Proponents of agile operations, such as myself, can be expected to spew out a litany of justifications and suggestions for implementing the philosophy in the real world. However, you may rightly be skeptical about such cheerleading; if you don't subscribe to the philosophy and you don't find our arguments persuasive, then all the suggestions carry a taint as well.
So from time to time it's useful for us to point out what other folks are saying in support of our arguments. Ars Technica has recently published the results of a protracted discussion in comments over the question of what the top change that existing IT departments could make to improve productivity in their organizations. The article and comment thread that spurred the summary article are also worth a read. Here is what they came up with:
The primary objection to allowing BYOD is rooted in support (followed closely by security). But there is a broad misunderstanding about support and the support function that may render many of these objections irrelevant. Broadly speaking, folks in the IT community who spend a lot of their time doing support sometimes forget that support is only a task that originates when behavior in the system is not as expected. When the system has not been designed to work with disparate devices, then of course support will become onerous. Addressing the issue by upping support resources is the wrong response, however. Fixing the system so that it will work smoothly with individual devices is a better solution. Whether it is cost-effective depends on the cost of adjustments versus the cost of support, but the latter is frequently so high, and the benefits of supporting individual devices so great, that it quickly pays for broad system alterations.
Similarly, some have difficulty conceiving of scenarios where security can remain under control while still allowing the use of independently owned devices. But, pulling perspective back from corporate IT slightly, it is clear that protecting data while still allowing users to interact with it is a problem that has been given substantial consideration and has had many potential solutions built over the years. Any major interactive website deals with these issues, and most of them quite successfully, and they have done so for years. There's nothing magical about enterprise systems that prevents this from happening with them, just a limited mindset and certain budgetary realities.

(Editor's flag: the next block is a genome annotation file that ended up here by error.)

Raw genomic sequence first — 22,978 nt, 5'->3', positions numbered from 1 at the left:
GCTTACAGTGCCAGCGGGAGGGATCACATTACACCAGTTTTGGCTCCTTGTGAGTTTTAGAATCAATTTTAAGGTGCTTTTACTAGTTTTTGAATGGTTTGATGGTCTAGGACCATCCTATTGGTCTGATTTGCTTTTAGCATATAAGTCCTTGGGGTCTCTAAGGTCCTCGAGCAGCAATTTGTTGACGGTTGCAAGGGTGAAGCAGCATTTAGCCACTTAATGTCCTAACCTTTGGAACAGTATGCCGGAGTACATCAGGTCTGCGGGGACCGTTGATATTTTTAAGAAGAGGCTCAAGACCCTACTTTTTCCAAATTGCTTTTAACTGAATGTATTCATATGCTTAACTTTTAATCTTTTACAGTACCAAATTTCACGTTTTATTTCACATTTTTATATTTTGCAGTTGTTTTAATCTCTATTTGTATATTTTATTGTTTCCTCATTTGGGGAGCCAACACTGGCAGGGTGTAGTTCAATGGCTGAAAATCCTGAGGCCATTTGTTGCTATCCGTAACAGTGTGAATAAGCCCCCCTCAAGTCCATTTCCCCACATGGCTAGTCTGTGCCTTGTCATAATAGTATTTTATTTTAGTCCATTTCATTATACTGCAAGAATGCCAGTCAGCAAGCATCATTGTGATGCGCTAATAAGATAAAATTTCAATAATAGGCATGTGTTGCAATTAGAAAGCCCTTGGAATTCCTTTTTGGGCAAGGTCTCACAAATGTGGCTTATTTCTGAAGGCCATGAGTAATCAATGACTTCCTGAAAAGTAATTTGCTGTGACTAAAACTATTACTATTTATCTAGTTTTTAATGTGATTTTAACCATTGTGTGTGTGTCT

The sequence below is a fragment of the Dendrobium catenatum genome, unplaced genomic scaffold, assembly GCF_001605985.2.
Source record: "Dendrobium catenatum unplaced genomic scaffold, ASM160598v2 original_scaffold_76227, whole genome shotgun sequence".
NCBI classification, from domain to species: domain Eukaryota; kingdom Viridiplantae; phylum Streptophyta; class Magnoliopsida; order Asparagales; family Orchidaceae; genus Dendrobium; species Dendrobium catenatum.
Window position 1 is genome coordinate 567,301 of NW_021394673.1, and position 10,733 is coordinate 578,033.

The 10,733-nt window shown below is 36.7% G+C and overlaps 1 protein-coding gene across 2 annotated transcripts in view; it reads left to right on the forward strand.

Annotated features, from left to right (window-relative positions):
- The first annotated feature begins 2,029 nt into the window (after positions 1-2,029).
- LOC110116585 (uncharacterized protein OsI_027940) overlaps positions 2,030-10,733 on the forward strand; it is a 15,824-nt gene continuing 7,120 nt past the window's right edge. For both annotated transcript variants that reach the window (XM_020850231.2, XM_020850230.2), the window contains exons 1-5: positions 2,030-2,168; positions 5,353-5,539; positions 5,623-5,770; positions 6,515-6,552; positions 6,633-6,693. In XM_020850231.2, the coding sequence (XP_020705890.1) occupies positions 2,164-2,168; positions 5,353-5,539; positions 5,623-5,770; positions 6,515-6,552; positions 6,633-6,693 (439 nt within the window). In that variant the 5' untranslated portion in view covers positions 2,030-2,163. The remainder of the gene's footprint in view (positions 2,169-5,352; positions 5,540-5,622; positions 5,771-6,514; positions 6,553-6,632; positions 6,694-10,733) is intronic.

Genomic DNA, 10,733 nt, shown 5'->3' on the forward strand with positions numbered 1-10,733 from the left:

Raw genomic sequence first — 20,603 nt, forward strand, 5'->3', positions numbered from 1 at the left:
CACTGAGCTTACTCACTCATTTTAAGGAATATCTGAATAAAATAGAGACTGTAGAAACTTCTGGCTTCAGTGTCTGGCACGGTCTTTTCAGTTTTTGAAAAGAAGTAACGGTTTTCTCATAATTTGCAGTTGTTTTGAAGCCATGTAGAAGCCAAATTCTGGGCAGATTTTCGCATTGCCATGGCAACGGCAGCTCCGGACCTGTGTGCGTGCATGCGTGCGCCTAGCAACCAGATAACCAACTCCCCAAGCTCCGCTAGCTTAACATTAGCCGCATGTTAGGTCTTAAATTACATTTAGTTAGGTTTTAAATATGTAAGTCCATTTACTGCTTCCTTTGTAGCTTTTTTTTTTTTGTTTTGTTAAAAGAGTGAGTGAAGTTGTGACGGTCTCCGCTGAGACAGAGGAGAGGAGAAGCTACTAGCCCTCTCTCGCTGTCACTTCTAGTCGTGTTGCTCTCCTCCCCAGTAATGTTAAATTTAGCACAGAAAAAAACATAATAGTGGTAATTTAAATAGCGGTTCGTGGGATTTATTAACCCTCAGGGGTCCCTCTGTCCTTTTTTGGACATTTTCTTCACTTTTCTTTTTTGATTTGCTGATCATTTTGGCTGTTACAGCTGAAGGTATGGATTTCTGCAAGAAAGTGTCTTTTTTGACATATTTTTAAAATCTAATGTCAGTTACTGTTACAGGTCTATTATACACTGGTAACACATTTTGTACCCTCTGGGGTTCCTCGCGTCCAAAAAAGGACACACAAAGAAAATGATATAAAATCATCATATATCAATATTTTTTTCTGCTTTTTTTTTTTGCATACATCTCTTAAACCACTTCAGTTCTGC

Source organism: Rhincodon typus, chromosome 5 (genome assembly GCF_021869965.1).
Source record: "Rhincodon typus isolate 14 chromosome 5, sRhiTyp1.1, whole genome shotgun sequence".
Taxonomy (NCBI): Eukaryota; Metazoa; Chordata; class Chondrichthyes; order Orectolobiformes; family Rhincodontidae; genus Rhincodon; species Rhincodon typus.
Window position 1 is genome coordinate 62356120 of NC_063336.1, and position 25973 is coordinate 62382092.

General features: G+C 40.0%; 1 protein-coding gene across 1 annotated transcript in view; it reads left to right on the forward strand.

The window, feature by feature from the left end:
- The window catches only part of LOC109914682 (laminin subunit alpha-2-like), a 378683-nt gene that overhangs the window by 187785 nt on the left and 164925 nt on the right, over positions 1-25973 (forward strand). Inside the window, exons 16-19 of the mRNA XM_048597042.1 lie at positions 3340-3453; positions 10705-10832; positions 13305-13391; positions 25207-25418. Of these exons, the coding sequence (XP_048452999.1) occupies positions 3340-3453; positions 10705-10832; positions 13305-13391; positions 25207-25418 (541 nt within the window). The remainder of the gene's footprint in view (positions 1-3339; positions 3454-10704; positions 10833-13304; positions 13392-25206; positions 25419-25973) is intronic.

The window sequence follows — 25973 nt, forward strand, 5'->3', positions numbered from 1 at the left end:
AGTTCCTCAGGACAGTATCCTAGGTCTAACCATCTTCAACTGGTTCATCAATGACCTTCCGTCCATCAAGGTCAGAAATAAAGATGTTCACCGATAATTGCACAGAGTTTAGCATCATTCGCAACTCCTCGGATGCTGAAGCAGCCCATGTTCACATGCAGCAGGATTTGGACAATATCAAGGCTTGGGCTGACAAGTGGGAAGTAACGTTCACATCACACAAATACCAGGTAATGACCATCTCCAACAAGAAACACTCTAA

Train users, give them the tools to control their own destiny
I've never been a big fan of training and I don't think that training necessarily falls into the agile approach; if you have to train people on it, you've created a system that is too complex, and time spent training is time wasted actually doing things. But giving tools to users is a worthy endeavor, and I suppose I should differentiate between training people on overly complex systems and educating them about their options for automating their own work directly. On balance, I think it's a good call.
This goes hand-in-hand with embracing consumerization safely and economically. The relationship may not be immediately obvious, but one of the fastest and best ways to accomodate users on disparate devices without exposing your data to loss or hopelessly confusing your support scenarios is to virtualize the access to your systems. That's on top of all of the other benefits virtualization brings to agile operations.
Stay out of the way
I would have phrased this differently but the sentiment is correct; IT should be an enabler, not an obstacle, to the main effort of the organization. This is simply part of the next conclusion...
Get the basics right
Being solid on the basic services is part of what allows all the rest of these steps to occur. And fortunately, this also leads to a virtuous circle where less time is spent fighting fires, leading to more proactive and user-benefiting investments, which leads to still fewer fires. It's easy, particularly with agile, where people aften try to confuse motion with substance, to forget that you can only truly pivot quickly if you have a solid base to do so on. Making sure your infrastructure is solid, your policies are sound, and your staff are competent is the necessary first step to embracing agile operations.
Tuesday, February 28. 2012
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